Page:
At the beginning of the semester I found myself struggling to make any meaningful connections between struggles seen in Ireland and America. I was met with a wave of relief upon hearing that I wasn’t the only one struggling. As the semester drove on and we started to have better discussions in class I started to pick up on some common themes simply from hearing one of us discuss them in class when talking about different works.
Now, at the closing of the semester I’m amazed at the progress I’ve made in my understanding of the connections between the two countries at the time. This culminated in our discussions of our final papers where I was able to listen to the points that were made in a number of papers and get an idea of where you were deriving your thesis from before you started to explain it. One of the more concrete examples is the role hope played. I think that coming into the class I was looking for more tangible connections in the form of policy or structure rather than a feeling. But feelings make up so much of what we discussed. You don’t simply set out to partake in a social revolution without having some sort of strong feeling about the matter.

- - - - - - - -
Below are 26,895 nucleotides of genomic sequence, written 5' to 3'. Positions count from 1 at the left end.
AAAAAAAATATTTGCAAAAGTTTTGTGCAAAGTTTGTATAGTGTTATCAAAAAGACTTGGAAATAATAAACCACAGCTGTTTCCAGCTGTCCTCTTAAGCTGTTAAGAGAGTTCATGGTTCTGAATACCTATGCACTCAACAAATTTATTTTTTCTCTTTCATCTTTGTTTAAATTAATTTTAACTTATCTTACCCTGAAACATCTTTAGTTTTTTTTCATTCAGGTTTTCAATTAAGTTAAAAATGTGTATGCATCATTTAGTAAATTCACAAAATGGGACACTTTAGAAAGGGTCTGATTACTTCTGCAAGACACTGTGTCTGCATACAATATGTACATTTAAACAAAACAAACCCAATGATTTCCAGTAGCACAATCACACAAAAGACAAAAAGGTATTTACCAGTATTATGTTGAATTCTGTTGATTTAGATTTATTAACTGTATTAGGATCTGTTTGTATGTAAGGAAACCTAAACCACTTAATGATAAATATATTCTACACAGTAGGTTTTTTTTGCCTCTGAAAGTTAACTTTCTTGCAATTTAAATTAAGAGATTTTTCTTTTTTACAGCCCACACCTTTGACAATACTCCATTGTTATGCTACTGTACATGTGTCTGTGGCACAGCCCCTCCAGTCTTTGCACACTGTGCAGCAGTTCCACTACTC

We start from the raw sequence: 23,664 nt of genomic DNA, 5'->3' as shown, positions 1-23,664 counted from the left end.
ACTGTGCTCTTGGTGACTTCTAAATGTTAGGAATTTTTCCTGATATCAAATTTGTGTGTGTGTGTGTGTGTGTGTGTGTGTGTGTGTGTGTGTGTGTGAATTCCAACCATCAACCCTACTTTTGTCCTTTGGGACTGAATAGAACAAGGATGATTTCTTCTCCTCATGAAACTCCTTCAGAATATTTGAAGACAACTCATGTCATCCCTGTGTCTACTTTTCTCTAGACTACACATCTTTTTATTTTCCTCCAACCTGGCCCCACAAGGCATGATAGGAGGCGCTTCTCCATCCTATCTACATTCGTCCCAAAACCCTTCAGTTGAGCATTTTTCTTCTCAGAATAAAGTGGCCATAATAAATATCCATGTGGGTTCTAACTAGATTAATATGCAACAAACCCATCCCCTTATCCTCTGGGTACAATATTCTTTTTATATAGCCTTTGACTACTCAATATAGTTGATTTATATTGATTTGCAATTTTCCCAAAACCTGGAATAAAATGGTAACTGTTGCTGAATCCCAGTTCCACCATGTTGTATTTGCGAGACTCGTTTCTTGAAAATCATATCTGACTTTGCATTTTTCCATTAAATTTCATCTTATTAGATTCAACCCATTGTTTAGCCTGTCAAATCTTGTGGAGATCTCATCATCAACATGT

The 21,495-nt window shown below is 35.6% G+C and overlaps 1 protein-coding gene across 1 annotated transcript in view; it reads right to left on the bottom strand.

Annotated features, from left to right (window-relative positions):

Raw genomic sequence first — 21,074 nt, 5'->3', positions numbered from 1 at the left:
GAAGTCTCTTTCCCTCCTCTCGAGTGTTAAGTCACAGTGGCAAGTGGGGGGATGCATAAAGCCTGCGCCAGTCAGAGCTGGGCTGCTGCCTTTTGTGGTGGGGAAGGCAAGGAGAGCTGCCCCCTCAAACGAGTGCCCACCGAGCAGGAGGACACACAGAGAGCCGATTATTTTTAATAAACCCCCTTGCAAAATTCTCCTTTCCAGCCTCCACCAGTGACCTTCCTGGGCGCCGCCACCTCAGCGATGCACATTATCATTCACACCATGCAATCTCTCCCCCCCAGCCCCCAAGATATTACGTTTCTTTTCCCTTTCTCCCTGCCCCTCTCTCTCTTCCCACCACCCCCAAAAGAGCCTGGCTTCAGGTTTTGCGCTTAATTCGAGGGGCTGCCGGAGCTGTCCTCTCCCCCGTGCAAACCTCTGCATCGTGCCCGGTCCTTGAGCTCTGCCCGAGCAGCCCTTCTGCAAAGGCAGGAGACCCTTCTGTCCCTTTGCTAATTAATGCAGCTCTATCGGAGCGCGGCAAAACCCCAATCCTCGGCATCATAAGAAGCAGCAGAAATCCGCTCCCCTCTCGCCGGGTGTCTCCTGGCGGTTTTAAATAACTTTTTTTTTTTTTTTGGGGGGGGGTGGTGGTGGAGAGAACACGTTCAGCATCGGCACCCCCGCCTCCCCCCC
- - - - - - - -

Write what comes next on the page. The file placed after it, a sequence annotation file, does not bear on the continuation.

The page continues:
Another connection I did not foresee making was the importance of religion in both countries. MLK used religion in an attempt to draw a wider audience to the civil rights movement whereas religion was a key divider in Ireland. Religion obviously played a major role in inspiring the Catonsville Nine to act. Again, this was not particularly what I was anticipating being one of the connections between the two situations.
Had you asked me anything prior to the class about the connections between Catholics in Ireland and blacks in America in the year 1968 I would’ve told that there were none. Looking back, I can name a number of them off the top of my head.